What you think something should cost and believe other people are spending on it can lead to you spending more than you need to. Learn to ignore anchor prices to reap huge savings.
Photo by f3nd1.
We all walk around with a self-compiled index of costs in our heads. Whether it's how much a car, wedding, or even a nice bottle of wine is supposed to cost, our mental price list can lead us to overspend. Over at financial blog The Simple Dollar they highlight the effect of this using the amount spent on weddings:
According to CostofWedding.com, the average American couple spends $US20,398 on their wedding, and that's not too far from the mental anchor of the cost of a wedding averaged across all economic levels.
The problem, of course, appears when people begin to truly use the $US20,000 figure as a mental anchor for their wedding. "We have to spend that much in order to have even an ‘average' wedding?" people ask themselves. Then, in order to have their day be 'special' or ‘exceptional,' they spend an amount that's far over the top, putting them into debt for quite a while.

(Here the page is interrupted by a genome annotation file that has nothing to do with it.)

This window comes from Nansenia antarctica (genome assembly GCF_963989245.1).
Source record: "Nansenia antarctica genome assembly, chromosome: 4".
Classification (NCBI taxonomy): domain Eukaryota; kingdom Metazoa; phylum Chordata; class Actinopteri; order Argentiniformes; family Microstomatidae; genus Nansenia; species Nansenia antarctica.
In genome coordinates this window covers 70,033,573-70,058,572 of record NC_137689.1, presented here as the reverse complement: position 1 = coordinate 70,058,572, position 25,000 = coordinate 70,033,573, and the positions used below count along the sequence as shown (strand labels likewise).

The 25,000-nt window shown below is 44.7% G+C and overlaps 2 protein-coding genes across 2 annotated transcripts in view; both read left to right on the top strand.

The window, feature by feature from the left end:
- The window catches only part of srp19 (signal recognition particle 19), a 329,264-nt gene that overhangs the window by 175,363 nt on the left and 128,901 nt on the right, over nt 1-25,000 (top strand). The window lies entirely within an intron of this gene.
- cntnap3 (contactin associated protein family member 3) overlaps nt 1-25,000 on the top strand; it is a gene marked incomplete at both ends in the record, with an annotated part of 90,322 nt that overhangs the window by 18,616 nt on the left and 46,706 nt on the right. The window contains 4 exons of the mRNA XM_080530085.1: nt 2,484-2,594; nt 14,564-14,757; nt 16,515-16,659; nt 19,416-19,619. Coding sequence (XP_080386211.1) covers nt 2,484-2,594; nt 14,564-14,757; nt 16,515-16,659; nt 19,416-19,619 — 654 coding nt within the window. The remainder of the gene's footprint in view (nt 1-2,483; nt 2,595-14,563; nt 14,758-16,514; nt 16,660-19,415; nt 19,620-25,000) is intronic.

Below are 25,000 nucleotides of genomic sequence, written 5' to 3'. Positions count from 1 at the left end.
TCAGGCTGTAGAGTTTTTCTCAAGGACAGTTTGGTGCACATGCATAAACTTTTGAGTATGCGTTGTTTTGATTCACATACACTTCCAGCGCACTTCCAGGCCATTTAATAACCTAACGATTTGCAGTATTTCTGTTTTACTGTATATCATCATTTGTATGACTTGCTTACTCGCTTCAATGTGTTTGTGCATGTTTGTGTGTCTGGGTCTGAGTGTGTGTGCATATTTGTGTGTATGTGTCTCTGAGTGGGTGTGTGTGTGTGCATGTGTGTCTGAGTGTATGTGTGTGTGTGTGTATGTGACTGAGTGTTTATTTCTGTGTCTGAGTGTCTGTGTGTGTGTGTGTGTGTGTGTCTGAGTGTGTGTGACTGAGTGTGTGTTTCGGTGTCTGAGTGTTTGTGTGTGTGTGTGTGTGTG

I've witnessed at least two couples do this with their wedding – they invent a mental anchor of what it should cost, chase that mental anchor, and wind up with a gratuitously expensive wedding that ceases to actually make either the bride or groom all that happy in the end.
How do you get away from the sway of the anchor prices? Work from what you want from something or want something to do and work forward only allowing the price to rise if you find an accompanying rise in satisfaction from the purchase. You may readily find that an economical car with some extras tacked on is just as enjoyable as a luxury car that has those features as stock but costs 30% more.
Check out the full article at the link below for additional information. If you have your own way of avoiding falling into the trap of anchor prices and saving a buck or two, we want to hear about it in the comments.
The Mythology of Spending and Mental Anchors [The Simple Dollar]